Closer to home, the F.R. Scott Collection includes a book with a veritable bouquet of colourful language. Scott (1899-1985) was a poet and McGill Dean of Law, who successfully defended D.H. Lawrence’s novel, Lady Chatterley’s Lover, against charges of obscenity in the Supreme Court of Canada. The book, Le livre des sacres et blasphèmes québécois (1974), is a sociological examination of the sacres, obscenities unique to modern Quebec and born out of the widespread secularization associated with la Révolution tranquille. Here, one can learn the local art of transforming words once reserved for the Catholic Church (e.g. calice, sacrement, and tabernacle) into colourful phrases with entirely different connotations. On a nearby shelf is poet Robert Graves’ Lars Porsena : or the Future of Swearing (1927), which bemoans “non-alcoholic substitutes for the true wine of swearing”, such stand-ins including “ye little fishes!” and “…you irregular old Pentagon!”.

A scene from God’s love to wicked little Joseph (circa 1840). The title character, “indeed a very wicked boy”, develops a penchant for outbursts of colourful language. By page 16, the boy is dead, apparently smote for his wicked tongue. PN970 A4 G6 1832. Sheila R. Bourke Collection.

Chapbooks, pamphlets often containing moral tales, from the Children’s Literature Collection provide some very different viewpoints as well as an insight into society’s expectations for children. In Careless Words (circa 1860), we meet Nellie and Mabel, two girls who commit themselves to recording every “slanderous expression” that the other speaks. In the end, the two are horrified by their own transgressions: “Oh, Mabel, did I really say that?… why, how wicked it was!” In A Visit to Grandpapa (1857), we meet Joseph, who fails to heed grandpapa’s warning to block his ears when in the company of those using “bad words”. The consequences are severe, if not slightly convoluted. In the end, he has but a narrow escape from drowning during a badger hunt gone terribly wrong. All, the reader is told, is in consequence of Joseph’s failure to ignore those who swear.

In strong agreement is Edward Fowler, author of A Vindication of an Undertaking of Certain Gentlemen (1692), housed in the Redpath Tracts Collection. Fowler identifies profane language as an undesirable phenomenon, grouping it with drunkenness and uncleanness. Similarly, Sharping London ; or, The Stranger’s Safeguard to the Metropolis (1880) couches a glossary of colourful language between bits of advice on avoiding nefarious schemes such as the selling of sham “fancy dogs”, suggesting that profanity is an effective tool in detecting ne’er-do-wells. The author uses the word “vulgar” to describe both profanities and working-class vernacular in general, suggesting class-based perceptions of the time.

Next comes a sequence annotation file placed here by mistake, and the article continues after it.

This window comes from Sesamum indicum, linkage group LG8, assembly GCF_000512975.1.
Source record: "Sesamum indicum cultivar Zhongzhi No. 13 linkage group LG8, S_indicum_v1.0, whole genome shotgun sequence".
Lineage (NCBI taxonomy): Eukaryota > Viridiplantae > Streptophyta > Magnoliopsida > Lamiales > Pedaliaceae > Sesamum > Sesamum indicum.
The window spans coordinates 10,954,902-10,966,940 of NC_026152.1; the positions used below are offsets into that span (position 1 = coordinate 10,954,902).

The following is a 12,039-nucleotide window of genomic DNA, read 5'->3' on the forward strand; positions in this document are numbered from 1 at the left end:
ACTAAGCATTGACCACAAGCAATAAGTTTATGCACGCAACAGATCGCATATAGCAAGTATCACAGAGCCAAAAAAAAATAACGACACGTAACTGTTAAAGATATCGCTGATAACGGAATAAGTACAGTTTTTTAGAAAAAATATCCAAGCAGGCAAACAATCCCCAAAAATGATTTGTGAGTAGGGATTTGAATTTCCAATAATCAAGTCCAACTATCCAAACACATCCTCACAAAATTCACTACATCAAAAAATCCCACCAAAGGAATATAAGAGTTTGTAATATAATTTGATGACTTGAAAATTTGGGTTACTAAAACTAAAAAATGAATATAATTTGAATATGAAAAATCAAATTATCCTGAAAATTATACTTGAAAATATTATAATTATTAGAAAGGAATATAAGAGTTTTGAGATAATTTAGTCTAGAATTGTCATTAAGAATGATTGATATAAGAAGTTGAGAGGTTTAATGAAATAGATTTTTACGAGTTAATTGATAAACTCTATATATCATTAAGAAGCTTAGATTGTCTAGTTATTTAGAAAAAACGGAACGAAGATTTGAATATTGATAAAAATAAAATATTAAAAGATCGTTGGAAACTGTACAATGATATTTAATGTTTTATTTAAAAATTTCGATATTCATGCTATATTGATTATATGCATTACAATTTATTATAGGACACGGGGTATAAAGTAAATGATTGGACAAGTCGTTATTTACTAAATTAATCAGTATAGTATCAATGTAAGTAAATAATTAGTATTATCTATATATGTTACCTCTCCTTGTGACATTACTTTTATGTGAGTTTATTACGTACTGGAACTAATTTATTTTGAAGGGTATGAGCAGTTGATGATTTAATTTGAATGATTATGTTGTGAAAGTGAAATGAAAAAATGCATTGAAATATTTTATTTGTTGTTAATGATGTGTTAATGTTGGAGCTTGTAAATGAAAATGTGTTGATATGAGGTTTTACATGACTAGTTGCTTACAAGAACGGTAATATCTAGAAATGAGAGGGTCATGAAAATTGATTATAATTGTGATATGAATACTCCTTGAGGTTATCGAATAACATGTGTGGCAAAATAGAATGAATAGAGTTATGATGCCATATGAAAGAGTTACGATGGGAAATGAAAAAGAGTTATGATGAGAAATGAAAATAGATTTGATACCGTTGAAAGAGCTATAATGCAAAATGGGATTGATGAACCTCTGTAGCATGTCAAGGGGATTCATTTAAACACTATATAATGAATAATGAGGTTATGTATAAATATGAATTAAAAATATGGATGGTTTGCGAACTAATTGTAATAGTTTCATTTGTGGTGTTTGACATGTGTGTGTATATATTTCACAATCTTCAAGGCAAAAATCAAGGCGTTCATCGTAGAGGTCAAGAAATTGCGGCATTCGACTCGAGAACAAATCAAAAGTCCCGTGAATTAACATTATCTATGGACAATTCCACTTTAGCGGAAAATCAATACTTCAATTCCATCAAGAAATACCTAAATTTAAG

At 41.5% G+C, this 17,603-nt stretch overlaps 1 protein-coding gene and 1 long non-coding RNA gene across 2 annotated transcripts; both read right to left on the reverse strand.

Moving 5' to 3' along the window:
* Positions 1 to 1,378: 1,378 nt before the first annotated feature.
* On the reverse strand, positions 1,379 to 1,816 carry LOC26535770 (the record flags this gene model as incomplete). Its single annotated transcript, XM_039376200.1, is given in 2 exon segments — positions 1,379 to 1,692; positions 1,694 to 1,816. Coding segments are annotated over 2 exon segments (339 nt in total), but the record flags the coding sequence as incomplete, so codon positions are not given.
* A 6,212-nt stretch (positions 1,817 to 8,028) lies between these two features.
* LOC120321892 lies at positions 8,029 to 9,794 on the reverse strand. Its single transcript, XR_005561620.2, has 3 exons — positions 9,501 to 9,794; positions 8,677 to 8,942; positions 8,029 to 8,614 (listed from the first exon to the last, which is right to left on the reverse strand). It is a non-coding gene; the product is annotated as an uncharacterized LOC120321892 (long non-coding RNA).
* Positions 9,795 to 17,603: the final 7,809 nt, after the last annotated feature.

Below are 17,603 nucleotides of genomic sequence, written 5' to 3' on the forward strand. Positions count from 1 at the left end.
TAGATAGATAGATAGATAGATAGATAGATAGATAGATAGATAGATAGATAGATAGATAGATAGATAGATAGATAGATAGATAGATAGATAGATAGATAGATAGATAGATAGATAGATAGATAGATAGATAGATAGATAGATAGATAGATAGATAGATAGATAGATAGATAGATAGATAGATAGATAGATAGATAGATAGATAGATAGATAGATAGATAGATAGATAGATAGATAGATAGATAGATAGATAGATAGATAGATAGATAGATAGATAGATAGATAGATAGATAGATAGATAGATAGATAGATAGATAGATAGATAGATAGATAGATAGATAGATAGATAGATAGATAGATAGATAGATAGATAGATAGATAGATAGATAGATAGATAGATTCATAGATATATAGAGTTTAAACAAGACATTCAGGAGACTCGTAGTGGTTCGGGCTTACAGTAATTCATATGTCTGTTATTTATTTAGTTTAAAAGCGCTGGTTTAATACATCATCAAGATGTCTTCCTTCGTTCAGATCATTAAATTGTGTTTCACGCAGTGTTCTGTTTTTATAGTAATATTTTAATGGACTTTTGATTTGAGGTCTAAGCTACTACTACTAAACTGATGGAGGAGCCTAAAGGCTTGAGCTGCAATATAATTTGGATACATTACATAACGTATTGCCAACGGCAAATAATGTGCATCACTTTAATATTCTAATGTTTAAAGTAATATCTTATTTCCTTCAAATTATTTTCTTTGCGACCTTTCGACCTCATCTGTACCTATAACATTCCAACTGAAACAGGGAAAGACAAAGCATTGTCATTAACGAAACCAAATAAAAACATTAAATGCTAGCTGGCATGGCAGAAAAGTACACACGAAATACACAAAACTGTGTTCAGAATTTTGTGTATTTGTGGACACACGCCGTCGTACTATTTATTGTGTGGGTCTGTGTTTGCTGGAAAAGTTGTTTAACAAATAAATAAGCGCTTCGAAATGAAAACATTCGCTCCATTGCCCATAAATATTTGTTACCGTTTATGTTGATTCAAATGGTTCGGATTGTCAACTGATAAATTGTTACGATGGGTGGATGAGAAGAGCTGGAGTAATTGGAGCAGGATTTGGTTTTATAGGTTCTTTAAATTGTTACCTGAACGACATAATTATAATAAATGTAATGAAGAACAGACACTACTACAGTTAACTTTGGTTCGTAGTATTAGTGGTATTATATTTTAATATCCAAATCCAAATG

Colourful language is divisive and so it seems only right that a library should give a voice to both those engaging in it and those petitioning against it. Regardless of which side of the debate you’re on, all of these works are freely available for consultation and sure to put a little bit of colour in your day.

Watt’s Songs Against Evil (ca. 1850), a chapbook containing catchy ditties aimed at reminding children of the consequences awaiting those who are “wicked”. PR3763 W2 W38 1850. Sheila R. Bourke Collection.

Avertissement : le langage contenu dans cette bibliothèque s’adresse à un public averti

Par Elis Ing, bibliothécaire de liaison, Livres rares et collections spécialisées

« Pray, Goody, please to moderate the rancour of your tongue » (Je t’en prie, Goody, adoucis l’âpreté de ta langue) (Pray Goody, v. 1820).

Les gros mots mettent bien des gens mal à l’aise. Les grossièretés, les mots vulgaires et les blasphèmes sont souvent censurés et jugés inacceptables. Pour d’autres, un langage très coloré est un nécessaire exercice de la liberté de parole. Il arrive donc que l’on trouve des livres diamétralement opposés sur un même rayon de bibliothèque, comme c’est le cas dans la section des Livres rares et collections spécialisées, où défenseurs et détracteurs de la langue « libérée » se côtoient.

Page titre du Lexicon Balatronicum, édition mise à jour du Classical Dictionary of the Vulgar Tongue de Grose. Non catalogué 2516.